In the Coffee Brewing Handbook, Ted Lingle comments: ‘For uniform wetting and extraction of the coffee flavouring material to occur, the brewing water must lift and separate each coffee particle.’ However, he also states, ‘Feeding water to the ground coffee must be done uniformly and gently to ensure that the entire area of the coffee bed receives equal treatment.’ In mechanical applications, to ensure a gentle turbulence, it is our advice that the sprayhead should have as many outlets as possible. This will diffuse the turbulence from each incoming steam from each outlet as much as possible. (We will explore the subject of sprayheads in greater detail in Lesson 4.02)
To investigate the behaviour of the grinds as they come into contact with flows, both from pouring kettles and from the sprayheads of mechanical brewers, we conducted a series of experiments. Based on the results of these experiments, we consider the amount of turbulence caused by a single flow to be underestimated in the industry.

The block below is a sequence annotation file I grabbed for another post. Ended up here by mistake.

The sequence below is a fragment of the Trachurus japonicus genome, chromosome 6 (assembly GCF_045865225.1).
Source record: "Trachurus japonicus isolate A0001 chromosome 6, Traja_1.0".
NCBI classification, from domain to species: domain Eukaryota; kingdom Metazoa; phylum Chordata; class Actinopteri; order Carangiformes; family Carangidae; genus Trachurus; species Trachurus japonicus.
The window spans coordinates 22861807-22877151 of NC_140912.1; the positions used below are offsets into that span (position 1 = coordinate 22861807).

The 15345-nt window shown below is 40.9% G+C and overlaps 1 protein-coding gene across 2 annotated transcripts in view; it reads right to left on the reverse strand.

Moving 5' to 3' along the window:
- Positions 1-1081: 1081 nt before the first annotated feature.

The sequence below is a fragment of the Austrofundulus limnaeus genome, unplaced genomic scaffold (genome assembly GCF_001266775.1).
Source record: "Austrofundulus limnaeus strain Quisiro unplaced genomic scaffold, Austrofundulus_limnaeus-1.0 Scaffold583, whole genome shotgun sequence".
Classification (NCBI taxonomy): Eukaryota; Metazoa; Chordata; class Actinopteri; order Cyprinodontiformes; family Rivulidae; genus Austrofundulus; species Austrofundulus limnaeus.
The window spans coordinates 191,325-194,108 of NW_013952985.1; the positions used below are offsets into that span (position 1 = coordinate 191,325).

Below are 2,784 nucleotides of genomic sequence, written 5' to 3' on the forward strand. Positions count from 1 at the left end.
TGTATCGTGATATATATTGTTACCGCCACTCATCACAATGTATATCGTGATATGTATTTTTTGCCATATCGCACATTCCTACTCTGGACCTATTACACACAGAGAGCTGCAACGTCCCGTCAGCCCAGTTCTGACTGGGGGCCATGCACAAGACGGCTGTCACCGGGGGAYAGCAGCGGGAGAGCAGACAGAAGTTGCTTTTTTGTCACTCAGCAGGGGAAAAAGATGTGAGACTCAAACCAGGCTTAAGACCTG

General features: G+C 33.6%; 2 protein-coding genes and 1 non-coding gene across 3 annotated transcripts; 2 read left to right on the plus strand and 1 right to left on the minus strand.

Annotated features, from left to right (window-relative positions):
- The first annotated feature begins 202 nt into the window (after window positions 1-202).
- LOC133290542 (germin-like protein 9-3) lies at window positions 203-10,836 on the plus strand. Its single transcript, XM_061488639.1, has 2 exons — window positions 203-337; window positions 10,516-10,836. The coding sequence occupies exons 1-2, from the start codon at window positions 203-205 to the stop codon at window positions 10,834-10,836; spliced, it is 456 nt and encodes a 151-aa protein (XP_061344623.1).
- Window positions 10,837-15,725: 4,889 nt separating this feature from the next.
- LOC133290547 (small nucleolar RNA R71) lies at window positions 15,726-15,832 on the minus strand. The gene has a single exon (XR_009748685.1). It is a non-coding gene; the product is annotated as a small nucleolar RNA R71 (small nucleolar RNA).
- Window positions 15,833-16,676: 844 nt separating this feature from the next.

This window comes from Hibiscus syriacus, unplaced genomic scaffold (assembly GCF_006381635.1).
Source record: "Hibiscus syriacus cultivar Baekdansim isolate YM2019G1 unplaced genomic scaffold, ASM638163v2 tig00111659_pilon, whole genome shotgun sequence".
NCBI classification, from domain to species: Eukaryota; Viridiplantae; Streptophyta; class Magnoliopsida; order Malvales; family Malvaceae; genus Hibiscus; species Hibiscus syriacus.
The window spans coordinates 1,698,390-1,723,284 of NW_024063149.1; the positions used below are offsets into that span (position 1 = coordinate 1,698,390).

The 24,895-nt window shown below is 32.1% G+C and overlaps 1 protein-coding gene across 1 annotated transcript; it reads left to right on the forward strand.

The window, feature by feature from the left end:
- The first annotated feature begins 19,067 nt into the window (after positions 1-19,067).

Our first experiment to observe the impact of flow rates was to extract coffee grinds up to a very high level — approaching maximum extraction. By doing this, we were able to get a better visual impression of what’s going on under the surface as we pour into the liquid.
In our second experiment, we laced a batch brewer with a layer of glitter, of the sort used for art projects, against the base of the paper filter. We then observed the spread of the particles throughout the coffee bed after the extraction process was completed. To our surprise, rather than having been trapped in the bottom regions of the coffee bed, the glitter had managed to disperse itself throughout the coffee bed quite uniformly.
In our third experiment which you can see in the video below, we used strong lighting and a see-through V60 cone to view into the slurry. We modified the V60 in a way that allowed us to brew without using a filter paper.